The California Democracy Act hasn't gathered enough signatures to guarantee a place on the November ballot, an e-mail message from campaign volunteers announced Wednesday.
Titled “the campaign for the California Democracy Act thanks you,” the e-mail informed supporters that the first version of the
California Democracy Act had been withdrawn.
Written by UC Berkeley professor George Lakoff, the Democracy Act sought to have all legislative actions on revenue and budget decided by a majority vote.
California is the only state in the nation to give a 34 percent minority of its state lawmakers direct control over all such legislation—which some say is responsible for the current fiscal crisis.
Lakoff sent his own message to supporters, telling them that he had submitted a second “more detailed” version to the Attorney General’s office, for which signatures would need to be gathered by June 24.
“Our job is not over,” Lakoff said. “The citizens of our state need to know that this is the only state in America whose legislature is completely under minority rule. They need to know that an overwhelming majority of our legislators [67 percent] are acting responsibly and are not to blame for the legislative dysfunction. They need to know that it is the ultra-conservative minority, acting out their ideology, that is to blame.”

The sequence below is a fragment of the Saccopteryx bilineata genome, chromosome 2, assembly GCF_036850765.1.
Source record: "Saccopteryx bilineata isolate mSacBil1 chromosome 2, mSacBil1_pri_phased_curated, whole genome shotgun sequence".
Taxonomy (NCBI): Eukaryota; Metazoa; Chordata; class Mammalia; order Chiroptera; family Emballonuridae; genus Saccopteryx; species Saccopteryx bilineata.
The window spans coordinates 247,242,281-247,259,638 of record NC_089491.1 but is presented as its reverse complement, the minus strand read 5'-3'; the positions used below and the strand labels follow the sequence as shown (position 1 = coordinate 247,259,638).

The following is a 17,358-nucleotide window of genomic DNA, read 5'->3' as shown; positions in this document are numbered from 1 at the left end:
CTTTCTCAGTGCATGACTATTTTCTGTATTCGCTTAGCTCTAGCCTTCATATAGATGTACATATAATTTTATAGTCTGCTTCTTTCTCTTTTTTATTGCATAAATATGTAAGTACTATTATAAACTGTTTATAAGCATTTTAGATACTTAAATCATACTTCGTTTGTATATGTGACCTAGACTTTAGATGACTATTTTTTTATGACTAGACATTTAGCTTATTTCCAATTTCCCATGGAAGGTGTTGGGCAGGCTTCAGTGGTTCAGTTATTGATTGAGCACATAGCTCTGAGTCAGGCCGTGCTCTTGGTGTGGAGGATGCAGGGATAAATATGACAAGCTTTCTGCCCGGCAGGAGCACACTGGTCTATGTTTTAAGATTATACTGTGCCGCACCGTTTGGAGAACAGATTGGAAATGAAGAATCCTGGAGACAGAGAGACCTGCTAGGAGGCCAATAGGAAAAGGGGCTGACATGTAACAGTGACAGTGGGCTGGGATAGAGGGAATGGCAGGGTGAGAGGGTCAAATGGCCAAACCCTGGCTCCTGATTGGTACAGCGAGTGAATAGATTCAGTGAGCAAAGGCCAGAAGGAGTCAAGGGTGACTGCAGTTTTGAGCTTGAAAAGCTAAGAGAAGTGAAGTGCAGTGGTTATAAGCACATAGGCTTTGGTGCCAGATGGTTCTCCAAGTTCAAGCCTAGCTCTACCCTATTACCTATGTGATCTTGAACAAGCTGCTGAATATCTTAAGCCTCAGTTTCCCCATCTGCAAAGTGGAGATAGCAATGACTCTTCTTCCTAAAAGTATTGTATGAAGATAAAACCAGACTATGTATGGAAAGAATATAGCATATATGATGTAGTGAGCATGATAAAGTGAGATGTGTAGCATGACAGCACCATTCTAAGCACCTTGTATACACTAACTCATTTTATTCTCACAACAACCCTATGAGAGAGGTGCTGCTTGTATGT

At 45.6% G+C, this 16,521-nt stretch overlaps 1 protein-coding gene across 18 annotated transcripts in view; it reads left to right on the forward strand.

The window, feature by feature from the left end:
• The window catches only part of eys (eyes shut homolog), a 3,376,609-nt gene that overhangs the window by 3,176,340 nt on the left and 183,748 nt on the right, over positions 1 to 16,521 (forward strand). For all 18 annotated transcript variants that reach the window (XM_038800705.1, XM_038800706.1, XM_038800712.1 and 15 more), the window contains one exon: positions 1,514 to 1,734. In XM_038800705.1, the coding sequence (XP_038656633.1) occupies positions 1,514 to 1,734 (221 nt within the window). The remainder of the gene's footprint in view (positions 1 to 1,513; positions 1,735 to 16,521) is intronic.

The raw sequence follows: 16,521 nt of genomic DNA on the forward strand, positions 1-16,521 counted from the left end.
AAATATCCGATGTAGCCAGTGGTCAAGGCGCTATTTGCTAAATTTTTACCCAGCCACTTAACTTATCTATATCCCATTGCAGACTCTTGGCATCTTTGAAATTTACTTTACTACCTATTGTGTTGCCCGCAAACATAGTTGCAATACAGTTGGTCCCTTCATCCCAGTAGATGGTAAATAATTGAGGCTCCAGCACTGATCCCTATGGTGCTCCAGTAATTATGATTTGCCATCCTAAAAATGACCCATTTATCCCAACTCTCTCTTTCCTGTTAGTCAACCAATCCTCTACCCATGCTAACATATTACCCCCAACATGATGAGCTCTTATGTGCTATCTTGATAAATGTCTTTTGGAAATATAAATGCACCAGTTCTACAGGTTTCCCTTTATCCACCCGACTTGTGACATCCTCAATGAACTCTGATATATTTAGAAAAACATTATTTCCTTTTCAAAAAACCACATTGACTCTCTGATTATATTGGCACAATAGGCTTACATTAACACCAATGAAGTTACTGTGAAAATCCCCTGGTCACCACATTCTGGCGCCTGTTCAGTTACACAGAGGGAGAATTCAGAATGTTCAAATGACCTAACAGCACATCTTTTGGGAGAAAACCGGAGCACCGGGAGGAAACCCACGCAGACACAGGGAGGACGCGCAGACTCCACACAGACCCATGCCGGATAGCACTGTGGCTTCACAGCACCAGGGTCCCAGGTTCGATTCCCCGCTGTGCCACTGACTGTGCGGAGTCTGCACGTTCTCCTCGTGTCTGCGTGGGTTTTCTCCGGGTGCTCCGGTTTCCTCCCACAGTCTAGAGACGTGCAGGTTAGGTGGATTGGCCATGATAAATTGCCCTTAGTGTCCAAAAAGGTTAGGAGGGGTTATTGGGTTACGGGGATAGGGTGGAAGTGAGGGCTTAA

The campaign e-mail also told recipients that the April 8 “sorting party” for the Democracy Act in Concord had been canceled.
“You are the first to receive this announcement, since you are the volunteers who gathered those signatures,” it said. “Although it is disappointing after all your hard work to discover that we have come up short, we hope that you feel as good as we do about what we’ve accomplished.”
The e-mail detailed how a five-month-old grassroots level organization was able to start an “educational and promotional” effort by discussing various issues with voters, collecting tens of thousands of signatures.
“Many learned about the 2/3 rules for the first time,” it said. “We’ve personally learned that the measure is supported by a huge percentage of voters when we told them about it and asked them to sign.”
More than 10,000 students marched to Sacramento March 22 to lobby lawmakers in the Capitol. The 10-campus University of California and the California State University system are both facing enormous deficits and fee hikes because of the state budget cuts.
“We were poised for success when the clock ran out,” said the e-mail from field coordinator Ellis Goldberg and campaign manager Chandra Friese, urging people to consider other initiatives geared toward changing California governance.
In the past, initiatives which have raised over a million dollars and carried out more than a year of planning have failed to qualify for the ballot.
In general, only one in five campaigns qualify for the ballot through the initiative process.